The United States Agency for International Development (USAID) on Wednesday formally handed over 200 cyclone shelters repaired under USAID’s “Increasing Community Resilience to Disaster (ICR)” project, implemented by World Vision in southwest Bangladesh.
USAID Mission Director Kathryn Stevens virtually joined Ranjit Kumar Sen, Additional Secretary of the Ministry of Disaster Management to virtually handover the cyclone shelters, said the US Embassy in Dhaka.
The shelters provide over 100,000 community and project participants across Koyra, Dacope, Shyamnagar and Kaliganj Upazilas with access to safe and secure shelters during disasters such as cyclones and flooding and are the latest demonstration of the long-standing US commitment to the people of Bangladesh.
As a result of the renovation work, communities are now able to access the shelters with clean WASH facilities including safe and potable water sources for drinking, toilets and hand washing facilities which are now more important than ever in light of COVID. Shelters are also more accessible with improved access roads and ramps and have safe spaces for vulnerable groups including women, adolescents, children, the elderly, and persons with disabilities.
“With USAID and World Vision support, communities in Koyra, Dacope, Kaliganj and Shyamnagar have access to safe cyclone shelters. Now these shelters are the joint responsibility of communities and the Government. We must take care of these shelters so that they keep our communities safe during frequent disasters such as cyclones and floods,” said Ranjit Kumar Sen in his opening remarks.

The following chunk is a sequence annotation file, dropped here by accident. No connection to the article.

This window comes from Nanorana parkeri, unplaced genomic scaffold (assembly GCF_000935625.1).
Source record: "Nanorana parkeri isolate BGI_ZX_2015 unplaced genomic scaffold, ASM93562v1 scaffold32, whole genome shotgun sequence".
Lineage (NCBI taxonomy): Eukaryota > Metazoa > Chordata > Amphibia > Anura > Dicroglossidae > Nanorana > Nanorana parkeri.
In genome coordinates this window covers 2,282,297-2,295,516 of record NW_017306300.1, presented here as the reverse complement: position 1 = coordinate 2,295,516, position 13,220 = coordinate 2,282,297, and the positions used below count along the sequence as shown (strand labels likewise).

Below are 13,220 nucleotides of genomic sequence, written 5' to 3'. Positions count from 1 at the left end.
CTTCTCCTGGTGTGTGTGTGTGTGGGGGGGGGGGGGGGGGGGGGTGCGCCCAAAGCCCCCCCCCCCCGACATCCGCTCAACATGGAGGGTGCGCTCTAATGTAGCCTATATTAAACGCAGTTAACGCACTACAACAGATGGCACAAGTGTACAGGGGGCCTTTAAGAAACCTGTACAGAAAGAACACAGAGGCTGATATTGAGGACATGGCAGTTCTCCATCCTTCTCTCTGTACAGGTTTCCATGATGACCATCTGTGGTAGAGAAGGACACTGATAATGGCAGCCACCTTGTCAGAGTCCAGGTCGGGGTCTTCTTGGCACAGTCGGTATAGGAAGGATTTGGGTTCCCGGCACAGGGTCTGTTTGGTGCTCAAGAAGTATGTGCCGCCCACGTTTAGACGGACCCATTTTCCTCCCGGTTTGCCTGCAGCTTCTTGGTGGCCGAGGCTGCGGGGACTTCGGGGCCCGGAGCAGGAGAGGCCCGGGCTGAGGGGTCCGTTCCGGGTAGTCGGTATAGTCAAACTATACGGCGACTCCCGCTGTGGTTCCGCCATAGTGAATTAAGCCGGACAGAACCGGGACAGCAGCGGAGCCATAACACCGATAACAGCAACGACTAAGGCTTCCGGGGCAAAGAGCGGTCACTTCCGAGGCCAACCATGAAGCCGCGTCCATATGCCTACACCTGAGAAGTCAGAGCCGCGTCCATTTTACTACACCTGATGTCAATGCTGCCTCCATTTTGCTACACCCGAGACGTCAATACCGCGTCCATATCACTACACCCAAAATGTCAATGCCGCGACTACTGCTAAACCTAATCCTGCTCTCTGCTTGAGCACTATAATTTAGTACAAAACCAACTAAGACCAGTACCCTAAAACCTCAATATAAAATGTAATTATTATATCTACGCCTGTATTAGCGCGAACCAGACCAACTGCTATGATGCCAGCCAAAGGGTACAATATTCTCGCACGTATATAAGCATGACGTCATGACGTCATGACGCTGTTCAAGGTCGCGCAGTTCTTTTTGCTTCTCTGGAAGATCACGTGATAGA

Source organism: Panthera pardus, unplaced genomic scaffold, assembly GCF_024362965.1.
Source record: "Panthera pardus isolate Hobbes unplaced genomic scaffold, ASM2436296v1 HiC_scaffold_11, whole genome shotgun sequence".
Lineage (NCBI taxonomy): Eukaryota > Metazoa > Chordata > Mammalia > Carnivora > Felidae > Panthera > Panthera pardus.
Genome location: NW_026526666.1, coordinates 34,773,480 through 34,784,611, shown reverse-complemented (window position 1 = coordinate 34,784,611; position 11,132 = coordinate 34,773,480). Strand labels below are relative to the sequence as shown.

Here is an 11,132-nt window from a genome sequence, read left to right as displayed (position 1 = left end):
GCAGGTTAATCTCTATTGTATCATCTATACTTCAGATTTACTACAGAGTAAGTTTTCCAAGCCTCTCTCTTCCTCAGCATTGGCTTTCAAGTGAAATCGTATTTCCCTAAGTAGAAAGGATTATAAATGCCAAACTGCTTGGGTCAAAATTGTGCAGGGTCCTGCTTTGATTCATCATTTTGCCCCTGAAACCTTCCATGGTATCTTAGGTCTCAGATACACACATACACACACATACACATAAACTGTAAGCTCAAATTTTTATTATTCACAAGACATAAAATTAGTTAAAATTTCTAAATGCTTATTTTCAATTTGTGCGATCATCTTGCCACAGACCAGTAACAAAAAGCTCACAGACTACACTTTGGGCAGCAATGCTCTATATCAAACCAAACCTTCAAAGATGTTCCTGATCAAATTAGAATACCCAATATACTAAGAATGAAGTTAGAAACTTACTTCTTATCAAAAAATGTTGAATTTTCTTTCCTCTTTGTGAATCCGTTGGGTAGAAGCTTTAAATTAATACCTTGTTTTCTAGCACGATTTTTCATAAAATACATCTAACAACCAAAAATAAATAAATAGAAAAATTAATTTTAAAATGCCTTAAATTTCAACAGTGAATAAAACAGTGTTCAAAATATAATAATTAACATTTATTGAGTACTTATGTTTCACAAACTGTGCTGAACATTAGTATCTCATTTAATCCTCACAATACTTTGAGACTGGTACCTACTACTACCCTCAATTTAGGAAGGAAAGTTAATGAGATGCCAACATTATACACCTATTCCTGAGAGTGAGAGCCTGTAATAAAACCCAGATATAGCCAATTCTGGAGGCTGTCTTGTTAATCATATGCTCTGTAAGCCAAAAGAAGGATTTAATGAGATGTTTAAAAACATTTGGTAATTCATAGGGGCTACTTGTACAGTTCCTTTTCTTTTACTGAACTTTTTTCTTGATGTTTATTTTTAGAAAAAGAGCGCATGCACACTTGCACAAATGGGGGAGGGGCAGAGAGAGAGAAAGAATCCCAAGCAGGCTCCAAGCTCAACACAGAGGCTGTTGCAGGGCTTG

Speaking as a special guest during the event, USAID Mission Director Kathryn Stevens said since 2001, USAID has worked with the Government of Bangladesh to build over 700 multi-purpose cyclone shelters in high-risk areas that have helped save thousands of lives all over the country.
“Over the past two years, USAID has supported refurbishment of these additional 200 shelters. This work included a range of repairs including water, sanitation, and electrical systems; painting; improving access roads and ramps to increase accessibility -- all to provide safe spaces for women, children, families, and persons with disabilities.”
Through targeted interventions like this one, USAID is working to increase the institutionalized capacity, coordination and infrastructure required to prepare, respond, and reduce risks related to cyclones and other environmental shocks.
The US government, through USAID, has provided more than $8 billion in development assistance to Bangladesh since 1971. Since 2020, USAID has provided over $200 million to improve the lives of people in Bangladesh through programs that expand food security and economic opportunity, improve health and education, promote democratic institutions and practices, protect the environment, and increase resilience to climate change.